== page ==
Ever since I first began reading science fiction novels back when I was a kid, there has always been a special place for the genre within my being. As a whole, what is so special about science fiction is that it is both so open-ended, and can engage a people’s imaginations in unparalleled ways.
When it came to the digital realm, science fiction games have always been hard for developers to tackle. Back in 1984, 23 year old indie game developer David Braben and his fellow cohort Ian Bell took a stab at creating a space trading game called Elite, which was met with critical acclaim at that time. The two Brits followed that up with Frontier: Elite II in 1993 (which I had the pleasure of playing), and Frontier: First Encounters in 1995.
These games were so revolutionary for that time that they spawned numerous space-faring game imitators and copycats, such as Freelancer, Wing Commander: Privateer, and other games of similar ilk. Heck, even the recent flash in the pan known as No Man’s Sky owes much of its mitochondria to the now venerated Elite titles.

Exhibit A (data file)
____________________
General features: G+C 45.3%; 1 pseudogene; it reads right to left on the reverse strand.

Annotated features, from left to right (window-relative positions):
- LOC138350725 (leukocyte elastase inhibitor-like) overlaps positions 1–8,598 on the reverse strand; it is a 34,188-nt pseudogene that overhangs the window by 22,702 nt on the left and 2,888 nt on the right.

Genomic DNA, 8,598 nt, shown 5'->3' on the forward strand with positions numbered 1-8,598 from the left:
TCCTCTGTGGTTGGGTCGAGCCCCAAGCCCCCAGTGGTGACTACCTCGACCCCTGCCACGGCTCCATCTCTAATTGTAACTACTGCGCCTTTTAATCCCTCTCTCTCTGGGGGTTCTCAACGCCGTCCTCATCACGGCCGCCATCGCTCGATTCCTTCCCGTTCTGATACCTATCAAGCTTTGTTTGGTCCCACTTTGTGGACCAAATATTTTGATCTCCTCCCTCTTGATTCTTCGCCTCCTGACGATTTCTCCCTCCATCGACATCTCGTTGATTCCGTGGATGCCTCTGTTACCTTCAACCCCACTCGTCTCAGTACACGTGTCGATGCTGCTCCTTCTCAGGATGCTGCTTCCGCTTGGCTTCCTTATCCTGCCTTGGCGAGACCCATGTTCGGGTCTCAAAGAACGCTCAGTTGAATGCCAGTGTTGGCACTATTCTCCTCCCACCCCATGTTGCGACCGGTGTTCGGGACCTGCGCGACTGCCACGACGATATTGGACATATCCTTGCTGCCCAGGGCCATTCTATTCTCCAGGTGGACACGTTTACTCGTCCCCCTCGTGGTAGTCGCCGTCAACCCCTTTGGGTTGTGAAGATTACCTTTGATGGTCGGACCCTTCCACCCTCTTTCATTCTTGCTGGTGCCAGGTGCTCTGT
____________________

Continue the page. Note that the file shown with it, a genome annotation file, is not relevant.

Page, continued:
Well, lo-and-behold, Mr. Braben, now CEO of game developers Frontier Developments, was never actually done with his hallowed space trading and combat simulation series. Elite 4 (the original title) has actually been in the works for almost two decades. However, with the advent and growth of community funding platforms, he and his team have been able to get proper financial backing for his baby, and Elite Dangerous was born. In fact, people got behind his passion project so much that the Elite Dangerous Kickstarter campaign stands as one of the most successfully-backed campaigns of all time.
Elite Dangerous has actually been out since 2014, but by many accounts lacked a lot of content for players to immerse themselves within. I’ve personally been eyeballing the game from afar over the years, but was put off by its rather lackluster reviews. I am also keenly aware that certain types of games can be time sinks. I’ve tried MMORPGs before, and just never had the time nor inclination to invest too much into them, partially for fear of developing an unhealthy addiction to one.